Search Result for "declension of the needle":

The Collaborative International Dictionary of English v.0.48:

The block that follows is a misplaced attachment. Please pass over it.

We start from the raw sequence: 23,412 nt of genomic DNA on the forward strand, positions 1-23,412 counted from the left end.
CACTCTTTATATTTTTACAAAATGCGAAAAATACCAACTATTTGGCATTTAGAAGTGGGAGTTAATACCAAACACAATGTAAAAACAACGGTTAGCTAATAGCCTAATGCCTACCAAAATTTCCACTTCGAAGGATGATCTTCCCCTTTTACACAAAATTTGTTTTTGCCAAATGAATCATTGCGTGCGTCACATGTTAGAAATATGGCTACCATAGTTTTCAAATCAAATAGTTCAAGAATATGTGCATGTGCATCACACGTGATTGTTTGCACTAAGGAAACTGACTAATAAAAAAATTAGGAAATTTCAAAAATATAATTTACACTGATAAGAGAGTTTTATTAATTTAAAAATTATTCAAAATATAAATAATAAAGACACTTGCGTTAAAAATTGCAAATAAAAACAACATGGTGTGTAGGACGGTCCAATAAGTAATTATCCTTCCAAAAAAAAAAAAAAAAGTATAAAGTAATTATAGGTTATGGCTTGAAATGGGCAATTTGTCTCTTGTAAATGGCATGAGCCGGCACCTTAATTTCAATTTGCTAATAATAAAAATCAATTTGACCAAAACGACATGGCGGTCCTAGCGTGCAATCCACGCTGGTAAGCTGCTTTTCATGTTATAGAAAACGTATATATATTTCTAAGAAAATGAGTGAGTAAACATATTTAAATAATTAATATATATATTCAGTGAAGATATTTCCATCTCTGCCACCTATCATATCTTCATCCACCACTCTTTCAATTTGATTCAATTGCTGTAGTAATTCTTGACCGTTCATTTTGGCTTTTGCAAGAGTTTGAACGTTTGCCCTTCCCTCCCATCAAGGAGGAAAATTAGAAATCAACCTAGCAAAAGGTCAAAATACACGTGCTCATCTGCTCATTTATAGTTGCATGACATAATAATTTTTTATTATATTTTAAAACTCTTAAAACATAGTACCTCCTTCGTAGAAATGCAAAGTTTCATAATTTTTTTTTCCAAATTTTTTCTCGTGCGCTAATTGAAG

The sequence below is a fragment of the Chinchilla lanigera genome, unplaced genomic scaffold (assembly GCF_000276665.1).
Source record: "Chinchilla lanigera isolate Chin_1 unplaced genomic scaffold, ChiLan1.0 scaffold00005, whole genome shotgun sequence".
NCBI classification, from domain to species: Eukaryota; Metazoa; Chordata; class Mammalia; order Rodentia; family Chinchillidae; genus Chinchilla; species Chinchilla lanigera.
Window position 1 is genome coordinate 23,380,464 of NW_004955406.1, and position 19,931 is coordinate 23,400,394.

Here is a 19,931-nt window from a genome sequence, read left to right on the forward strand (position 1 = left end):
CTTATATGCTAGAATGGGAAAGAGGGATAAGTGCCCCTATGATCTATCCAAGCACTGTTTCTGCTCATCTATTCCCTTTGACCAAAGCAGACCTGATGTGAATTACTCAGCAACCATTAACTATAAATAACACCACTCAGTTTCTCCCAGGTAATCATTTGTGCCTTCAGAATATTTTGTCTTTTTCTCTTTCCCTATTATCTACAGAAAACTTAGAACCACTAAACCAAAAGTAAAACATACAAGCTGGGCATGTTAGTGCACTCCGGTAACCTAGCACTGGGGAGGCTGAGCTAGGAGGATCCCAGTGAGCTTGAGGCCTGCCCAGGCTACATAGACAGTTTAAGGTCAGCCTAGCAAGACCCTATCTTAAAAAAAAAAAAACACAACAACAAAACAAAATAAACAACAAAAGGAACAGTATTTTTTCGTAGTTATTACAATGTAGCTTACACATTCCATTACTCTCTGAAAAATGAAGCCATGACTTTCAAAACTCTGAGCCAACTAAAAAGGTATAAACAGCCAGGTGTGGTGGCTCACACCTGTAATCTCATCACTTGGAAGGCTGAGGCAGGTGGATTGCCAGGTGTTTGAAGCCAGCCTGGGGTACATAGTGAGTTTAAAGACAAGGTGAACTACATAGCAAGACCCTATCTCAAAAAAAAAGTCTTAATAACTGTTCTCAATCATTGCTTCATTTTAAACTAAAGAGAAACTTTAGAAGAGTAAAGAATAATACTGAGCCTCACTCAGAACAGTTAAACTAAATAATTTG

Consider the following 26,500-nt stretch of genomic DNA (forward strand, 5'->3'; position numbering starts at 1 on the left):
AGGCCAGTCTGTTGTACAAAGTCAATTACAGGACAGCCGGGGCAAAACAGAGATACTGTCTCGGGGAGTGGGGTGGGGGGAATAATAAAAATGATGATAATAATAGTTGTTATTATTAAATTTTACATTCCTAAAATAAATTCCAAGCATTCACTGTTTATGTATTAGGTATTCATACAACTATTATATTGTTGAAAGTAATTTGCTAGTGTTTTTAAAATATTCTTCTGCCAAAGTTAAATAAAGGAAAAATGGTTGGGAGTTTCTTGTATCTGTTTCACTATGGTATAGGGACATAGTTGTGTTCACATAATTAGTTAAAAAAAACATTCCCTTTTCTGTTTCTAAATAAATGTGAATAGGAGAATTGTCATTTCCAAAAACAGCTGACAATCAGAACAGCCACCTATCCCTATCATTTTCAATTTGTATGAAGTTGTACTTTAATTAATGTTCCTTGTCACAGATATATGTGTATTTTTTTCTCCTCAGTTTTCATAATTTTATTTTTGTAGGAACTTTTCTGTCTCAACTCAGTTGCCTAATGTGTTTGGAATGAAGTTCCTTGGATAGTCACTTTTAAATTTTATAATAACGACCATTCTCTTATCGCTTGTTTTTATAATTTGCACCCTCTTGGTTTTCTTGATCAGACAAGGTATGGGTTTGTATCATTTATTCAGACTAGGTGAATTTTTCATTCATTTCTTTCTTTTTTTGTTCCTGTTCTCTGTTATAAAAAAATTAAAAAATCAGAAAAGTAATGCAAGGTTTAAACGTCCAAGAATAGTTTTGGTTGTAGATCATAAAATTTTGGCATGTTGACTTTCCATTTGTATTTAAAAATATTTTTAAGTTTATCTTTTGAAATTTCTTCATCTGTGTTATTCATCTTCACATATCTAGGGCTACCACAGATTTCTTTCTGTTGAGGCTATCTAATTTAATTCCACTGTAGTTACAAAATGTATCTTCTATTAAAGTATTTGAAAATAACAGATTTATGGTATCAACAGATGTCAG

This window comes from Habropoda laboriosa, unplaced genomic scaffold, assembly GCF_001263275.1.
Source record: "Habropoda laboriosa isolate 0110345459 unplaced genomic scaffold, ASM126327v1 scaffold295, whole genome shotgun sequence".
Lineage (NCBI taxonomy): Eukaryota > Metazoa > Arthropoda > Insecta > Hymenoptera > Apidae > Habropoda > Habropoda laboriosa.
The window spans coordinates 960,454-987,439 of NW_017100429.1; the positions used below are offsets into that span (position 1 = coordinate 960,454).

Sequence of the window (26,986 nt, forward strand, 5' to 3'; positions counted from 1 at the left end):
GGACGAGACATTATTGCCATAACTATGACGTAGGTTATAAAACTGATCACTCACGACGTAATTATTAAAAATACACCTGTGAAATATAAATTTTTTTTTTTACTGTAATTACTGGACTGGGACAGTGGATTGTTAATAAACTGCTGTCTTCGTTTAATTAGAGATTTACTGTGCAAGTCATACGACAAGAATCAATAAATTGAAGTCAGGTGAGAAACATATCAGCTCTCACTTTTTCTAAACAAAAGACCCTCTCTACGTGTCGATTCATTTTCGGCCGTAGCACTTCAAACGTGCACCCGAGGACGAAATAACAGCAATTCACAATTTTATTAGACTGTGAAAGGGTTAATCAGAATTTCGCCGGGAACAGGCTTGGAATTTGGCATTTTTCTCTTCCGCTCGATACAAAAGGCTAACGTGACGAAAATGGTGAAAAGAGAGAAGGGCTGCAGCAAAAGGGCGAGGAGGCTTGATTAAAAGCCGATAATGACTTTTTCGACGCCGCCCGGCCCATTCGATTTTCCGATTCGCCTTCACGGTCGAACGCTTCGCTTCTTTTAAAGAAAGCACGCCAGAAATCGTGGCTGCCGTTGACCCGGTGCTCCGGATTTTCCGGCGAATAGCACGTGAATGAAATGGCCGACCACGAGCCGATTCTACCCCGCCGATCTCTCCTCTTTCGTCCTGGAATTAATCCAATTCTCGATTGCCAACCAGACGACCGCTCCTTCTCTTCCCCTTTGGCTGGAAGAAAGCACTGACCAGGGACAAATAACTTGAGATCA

Declension \De*clen"sion\, n. [Apparently corrupted fr. F. d['e]clinaison, fr. L. declinatio, fr. declinare. See Decline, and cf. Declination.] 1. The act or the state of declining; declination; descent; slope. [1913 Webster] The declension of the land from that place to the sea. --T. Burnet. [1913 Webster] 2. A falling off towards a worse state; a downward tendency; deterioration; decay; as, the declension of virtue, of science, of a state, etc. [1913 Webster] Seduced the pitch and height of all his thoughts To base declension. --Shak. [1913 Webster] 3. Act of courteously refusing; act of declining; a declinature; refusal; as, the declension of a nomination. [1913 Webster] 4. (Gram.) (a) Inflection of nouns, adjectives, etc., according to the grammatical cases. (b) The form of the inflection of a word declined by cases; as, the first or the second declension of nouns, adjectives, etc. (c) Rehearsing a word as declined. [1913 Webster] Note: The nominative was held to be the primary and original form, and was likened to a perpendicular line; the variations, or oblique cases, were regarded as fallings (hence called casus, cases, or fallings) from the nominative or perpendicular; and an enumerating of the various forms, being a sort of progressive descent from the noun's upright form, was called a declension. --Harris. [1913 Webster] Declension of the needle, declination of the needle. [1913 Webster]